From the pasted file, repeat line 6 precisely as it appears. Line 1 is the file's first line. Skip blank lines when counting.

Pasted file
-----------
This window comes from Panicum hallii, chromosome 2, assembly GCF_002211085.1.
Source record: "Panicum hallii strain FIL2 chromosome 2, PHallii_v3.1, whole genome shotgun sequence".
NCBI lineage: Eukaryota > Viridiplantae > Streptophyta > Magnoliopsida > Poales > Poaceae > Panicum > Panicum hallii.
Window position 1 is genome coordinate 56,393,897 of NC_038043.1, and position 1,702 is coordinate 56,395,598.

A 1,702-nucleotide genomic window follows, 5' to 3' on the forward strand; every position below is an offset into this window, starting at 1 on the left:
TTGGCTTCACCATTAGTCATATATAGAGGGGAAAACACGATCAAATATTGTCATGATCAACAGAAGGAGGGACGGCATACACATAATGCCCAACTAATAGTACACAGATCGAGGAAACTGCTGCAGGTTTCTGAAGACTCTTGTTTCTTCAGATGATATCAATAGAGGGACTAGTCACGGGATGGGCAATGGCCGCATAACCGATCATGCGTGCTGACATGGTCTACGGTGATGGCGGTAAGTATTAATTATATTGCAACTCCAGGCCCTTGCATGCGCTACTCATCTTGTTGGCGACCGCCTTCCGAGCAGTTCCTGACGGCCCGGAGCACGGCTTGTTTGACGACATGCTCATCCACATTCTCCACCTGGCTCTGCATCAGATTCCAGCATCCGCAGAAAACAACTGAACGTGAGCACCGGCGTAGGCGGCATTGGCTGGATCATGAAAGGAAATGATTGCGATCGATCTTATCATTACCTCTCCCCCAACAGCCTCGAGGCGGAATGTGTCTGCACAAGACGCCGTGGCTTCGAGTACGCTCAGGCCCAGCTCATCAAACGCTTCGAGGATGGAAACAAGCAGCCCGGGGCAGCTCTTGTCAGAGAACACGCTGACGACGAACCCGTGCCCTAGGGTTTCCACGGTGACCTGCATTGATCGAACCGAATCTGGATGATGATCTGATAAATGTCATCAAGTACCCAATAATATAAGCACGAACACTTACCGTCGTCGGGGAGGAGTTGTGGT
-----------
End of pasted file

TTGGCTTCACCATTAGTCATATATAGAGGGGAAAACACGATCAAATATTGTCATGATCAACAGAAGGAGGGACGGCATACACATAATGCCCAACTAATAGTACACAGATCGAGGAAACTGCTGCAGGTTTCTGAAGACTCTTGTTTCTTCAGATGATATCAATAGAGGGACTAGTCACGGGATGGGCAATGGCCGCATAACCGATCATGCGTGCTGACATGGTCTACGGTGATGGCGGTAAGTATTAATTATATTGCAACTCCAGGCCCTTGCATGCGCTACTCATCTTGTTGGCGACCGCCTTCCGAGCAGTTCCTGACGGCCCGGAGCACGGCTTGTTTGACGACATGCTCATCCACATTCTCCACCTGGCTCTGCATCAGATTCCAGCATCCGCAGAAAACAACTGAACGTGAGCACCGGCGTAGGCGGCATTGGCTGGATCATGAAAGGAAATGATTGCGATCGATCTTATCATTACCTCTCCCCCAACAGCCTCGAGGCGGAATGTGTCTGCACAAGACGCCGTGGCTTCGAGTACGCTCAGGCCCAGCTCATCAAACGCTTCGAGGATGGAAACAAGCAGCCCGGGGCAGCTCTTGTCAGAGAACACGCTGACGACGAACCCGTGCCCTAGGGTTTCCACGGTGACCTGCATTGATCGAACCGAATCTGGATGATGATCTGATAAATGTCATCAAGTACCCAATAATATAAGCACGAACACTTACCGTCGTCGGGGAGGAGTTGTGGT